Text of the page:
¶ With the Revival of Learning and the development of free thought consequent upon it, art was released from a service of centuries. It came to be regarded as a means of realizing life. It reflected the spirit of the age in its exuberance, its frank paganism and its acceptance of material from the most opposite and varied sources. But the spirit of the age was negative, and negation is essentially destructive. Denial by force of repetition loses its note of sincerity. So the art of the Renascence, at first ingenuous, then strong, impetuous, and splendidly tyrannous, degenerated into a vain display of form, which, since it contained no message from man to man, failed long to hold the respect and the attention of the world.
¶ In our own time, we have seen art assume a phase, which has but one historical parallel. As in the days of the cathedral builders, it becomes the teacher of the handicrafts. All honor then be to the two sons of Oxford, who, a half-century ago, turned toward mediaevalism as to the true fount of a popular art, and influence, wealth and personal personal sacrifice, gave their knowledge to the world, and the impetus to the movement which is now forceful in England, America, and France. These men went to their work in no spirit of imitation, but seizing the significance of a period in which the "lesser arts of life" co-operated with the higher ones, they felt that were this union again effected there would result from it benefits to society similar to those which prevailed in the age of the nameless masters of Nuremberg and Amiens, Strasbourg and Cologne. They understood, with the clearness of their intellect, that art as the teacher of the handicrafts is also the friend of the people, creating beauty out of the commonplace, leading the adult away from the sordid cares of life, and giving to the child room for the exercise of his imitative imaginative powers, which otherwise are harmfully restrained and dwarfed. Ruskin and Morris having gained the attention of the most matter-of-fact of nations, in an age of industrialism, proceeded to labour for the increase of pleasure in life: pleasure of the craftsman in his work; of the farmer in the country by which he is surrounded; of the entire people in a simplicity, order, and symmetry to result from a wise and economical choice of the material objects which serve the needs of daily existence. Art so understood and so received to the heart of the people, corresponds to the words of Cicero, when, in his plea for the poet Archias, he described the joys of literary attainment:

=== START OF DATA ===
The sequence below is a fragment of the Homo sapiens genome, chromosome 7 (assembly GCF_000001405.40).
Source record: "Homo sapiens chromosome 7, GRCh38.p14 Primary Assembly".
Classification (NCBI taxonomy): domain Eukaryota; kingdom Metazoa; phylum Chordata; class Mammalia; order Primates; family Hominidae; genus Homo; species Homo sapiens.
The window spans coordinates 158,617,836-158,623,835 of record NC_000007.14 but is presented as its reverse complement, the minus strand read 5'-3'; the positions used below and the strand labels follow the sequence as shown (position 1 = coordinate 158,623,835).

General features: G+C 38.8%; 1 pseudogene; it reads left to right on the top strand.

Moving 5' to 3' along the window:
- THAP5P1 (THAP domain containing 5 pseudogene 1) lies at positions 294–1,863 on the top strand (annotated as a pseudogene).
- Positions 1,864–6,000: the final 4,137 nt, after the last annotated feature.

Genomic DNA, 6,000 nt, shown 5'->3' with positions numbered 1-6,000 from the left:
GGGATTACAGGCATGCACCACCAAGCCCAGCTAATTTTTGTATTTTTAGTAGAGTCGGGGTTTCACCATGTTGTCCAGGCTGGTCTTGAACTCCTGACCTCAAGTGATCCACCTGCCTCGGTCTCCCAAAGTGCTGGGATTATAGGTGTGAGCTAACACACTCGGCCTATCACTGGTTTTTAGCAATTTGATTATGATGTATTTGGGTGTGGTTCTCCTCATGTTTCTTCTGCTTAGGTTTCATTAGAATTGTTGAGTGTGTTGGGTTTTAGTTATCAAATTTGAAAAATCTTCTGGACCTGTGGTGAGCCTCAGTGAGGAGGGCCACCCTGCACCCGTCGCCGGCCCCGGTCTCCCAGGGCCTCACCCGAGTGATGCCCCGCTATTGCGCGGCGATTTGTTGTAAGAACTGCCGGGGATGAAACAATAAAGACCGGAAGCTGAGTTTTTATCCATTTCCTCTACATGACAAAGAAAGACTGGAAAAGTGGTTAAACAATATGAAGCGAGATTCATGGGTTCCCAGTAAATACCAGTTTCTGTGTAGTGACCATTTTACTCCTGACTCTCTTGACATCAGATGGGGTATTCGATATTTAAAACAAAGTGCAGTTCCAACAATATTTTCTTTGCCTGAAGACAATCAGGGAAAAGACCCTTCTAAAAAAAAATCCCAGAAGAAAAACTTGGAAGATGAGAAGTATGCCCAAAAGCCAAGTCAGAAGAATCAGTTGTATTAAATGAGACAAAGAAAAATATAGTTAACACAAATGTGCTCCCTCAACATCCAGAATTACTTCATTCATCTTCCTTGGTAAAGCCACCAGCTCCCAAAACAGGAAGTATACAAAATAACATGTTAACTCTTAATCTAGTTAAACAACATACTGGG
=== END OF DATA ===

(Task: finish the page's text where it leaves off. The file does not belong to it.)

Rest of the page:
These studies nourish youth, delight old age, adorn prosperity and offer a refuge and solace against adversity.